The government of Indonesia today declared its commitment to enlarging the most suitable block of forest for Sumatran elephants, expanding the vital Tesso Nilo National Park on Sumatra island to 86,000 hectares.

"This is an important milestone toward securing a future for the Sumatran elephant and tiger," said Dr. Mubariq Ahmad, WWF-Indonesia's Chief Executive.

“To ensure that the commitment is effectively implemented, we must redouble our efforts on the ground to eliminate poaching and illegal settlements within this special forest.”

Tesso Nilo is one of the last havens of endangered Sumatran elephants and critically endangered Sumatran tigers. With more than 4,000 plant species recorded so far, the forest of Tesso Nilo has the highest lowland forest plant biodiversity known to science, with many species yet to be discovered. Tesso Nilo National Park was created in 2004 in Riau Province, but only 38,000 hectares of forest were included.

With today’s declaration, the government of Indonesia is to extend the national park into 86,000 ha by Dec 2008 and integrate an additional 18,812 ha into the national park management area of 100,000 ha.

WWF has been supporting the government effort to extend and protect the park as the last block of lowland forest in central Sumatra large enough to support a viable elephant population. About 60 to 80 elephants are estimated to live there, along with 50 tigers. Tesso Nilo forest is also an important watershed for more than 40,000 people living in the surrounding 22 villages.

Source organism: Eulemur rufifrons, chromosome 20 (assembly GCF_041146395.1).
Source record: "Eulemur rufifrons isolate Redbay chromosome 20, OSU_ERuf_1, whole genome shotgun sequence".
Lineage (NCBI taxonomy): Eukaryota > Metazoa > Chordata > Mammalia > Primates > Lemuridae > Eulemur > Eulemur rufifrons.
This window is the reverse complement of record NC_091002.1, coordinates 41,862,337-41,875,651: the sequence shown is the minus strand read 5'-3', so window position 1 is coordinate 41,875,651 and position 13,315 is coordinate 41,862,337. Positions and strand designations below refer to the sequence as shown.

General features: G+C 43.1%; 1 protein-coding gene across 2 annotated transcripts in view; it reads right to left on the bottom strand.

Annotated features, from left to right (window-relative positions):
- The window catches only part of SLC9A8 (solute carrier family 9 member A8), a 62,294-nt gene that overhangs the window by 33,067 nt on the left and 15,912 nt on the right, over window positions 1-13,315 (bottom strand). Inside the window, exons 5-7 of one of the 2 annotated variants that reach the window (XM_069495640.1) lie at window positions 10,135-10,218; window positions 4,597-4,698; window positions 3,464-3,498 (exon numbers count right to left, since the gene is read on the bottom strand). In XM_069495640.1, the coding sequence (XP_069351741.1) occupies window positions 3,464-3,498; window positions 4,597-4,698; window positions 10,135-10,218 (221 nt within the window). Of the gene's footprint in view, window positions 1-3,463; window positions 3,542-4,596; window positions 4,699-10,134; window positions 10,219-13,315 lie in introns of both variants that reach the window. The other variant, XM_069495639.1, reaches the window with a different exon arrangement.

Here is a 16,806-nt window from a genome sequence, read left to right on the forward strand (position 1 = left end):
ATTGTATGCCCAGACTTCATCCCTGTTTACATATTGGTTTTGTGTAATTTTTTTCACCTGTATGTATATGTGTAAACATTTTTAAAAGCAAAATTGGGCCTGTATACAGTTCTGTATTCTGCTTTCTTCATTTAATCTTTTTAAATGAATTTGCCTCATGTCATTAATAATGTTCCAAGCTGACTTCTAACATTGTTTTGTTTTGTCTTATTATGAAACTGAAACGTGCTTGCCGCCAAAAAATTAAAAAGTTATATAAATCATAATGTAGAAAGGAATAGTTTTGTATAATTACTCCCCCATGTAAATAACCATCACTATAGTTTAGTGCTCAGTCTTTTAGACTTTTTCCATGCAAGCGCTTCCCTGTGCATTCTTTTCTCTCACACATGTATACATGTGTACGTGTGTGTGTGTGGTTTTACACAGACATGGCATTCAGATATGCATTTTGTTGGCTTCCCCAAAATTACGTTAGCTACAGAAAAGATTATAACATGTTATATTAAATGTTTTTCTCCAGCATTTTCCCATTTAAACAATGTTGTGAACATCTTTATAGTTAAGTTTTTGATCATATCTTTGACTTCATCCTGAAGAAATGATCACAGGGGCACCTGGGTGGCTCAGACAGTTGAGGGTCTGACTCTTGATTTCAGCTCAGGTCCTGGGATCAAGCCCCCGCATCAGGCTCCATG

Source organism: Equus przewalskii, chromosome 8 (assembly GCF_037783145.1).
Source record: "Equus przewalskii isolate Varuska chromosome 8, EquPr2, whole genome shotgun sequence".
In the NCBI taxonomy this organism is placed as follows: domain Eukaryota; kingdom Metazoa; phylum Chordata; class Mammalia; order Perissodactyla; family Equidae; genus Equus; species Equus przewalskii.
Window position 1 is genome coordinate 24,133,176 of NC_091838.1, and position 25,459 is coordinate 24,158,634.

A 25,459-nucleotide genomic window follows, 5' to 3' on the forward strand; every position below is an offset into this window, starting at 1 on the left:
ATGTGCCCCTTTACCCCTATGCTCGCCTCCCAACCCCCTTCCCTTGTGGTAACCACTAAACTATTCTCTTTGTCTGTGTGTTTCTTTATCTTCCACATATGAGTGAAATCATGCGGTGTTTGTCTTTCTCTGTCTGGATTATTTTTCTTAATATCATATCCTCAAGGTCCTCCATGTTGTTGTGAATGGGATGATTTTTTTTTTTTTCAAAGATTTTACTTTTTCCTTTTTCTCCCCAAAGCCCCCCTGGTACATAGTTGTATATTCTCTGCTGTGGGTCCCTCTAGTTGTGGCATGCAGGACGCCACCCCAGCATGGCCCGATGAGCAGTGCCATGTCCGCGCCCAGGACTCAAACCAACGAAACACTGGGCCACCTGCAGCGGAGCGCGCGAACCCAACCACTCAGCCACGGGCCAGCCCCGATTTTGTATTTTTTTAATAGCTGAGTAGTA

“Tesso Nilo is still under serious threat from illegal activities, but if we can protect the forests there, it will give some of Sumatra’s most endangered wildlife the breathing room they need to survive,” Dr Ahmad said.

“And while we greatly appreciate this precedent for more protection from the Indonesian government, there are other areas on Sumatra that need safeguarding for the sake of its wildlife, its threatened indigenous peoples and to reduce the climate impacts of clearing.”

WWF helped establish and supports the Tesso Nilo Community Forum, run by all 22 local communities living in the buffer zone of the national park. The forum supports joint actions to protect the Tesso Nilo forest and gives the communities a unified and more influential voice in park management.

WWF is working with local communities that suffer from human-wildlife conflict as a result of disappearing forests in the province.

Hundreds of elephants have died in the last few years. A successful Elephant Flying Squad uses domesticated elephants and mahouts to keep wild elephants inside the park from raiding village crops outside the park.

WWF also promotes the planting of buffer crops that are not attractive to elephants. “WWF is committed for finding solutions for Sumatra’s people and wildlife and the global environment,” Dr Ahmad said.

“This is where the focus should be, rather than on the narrower interests of global pulp and palm oil conglomerates.”


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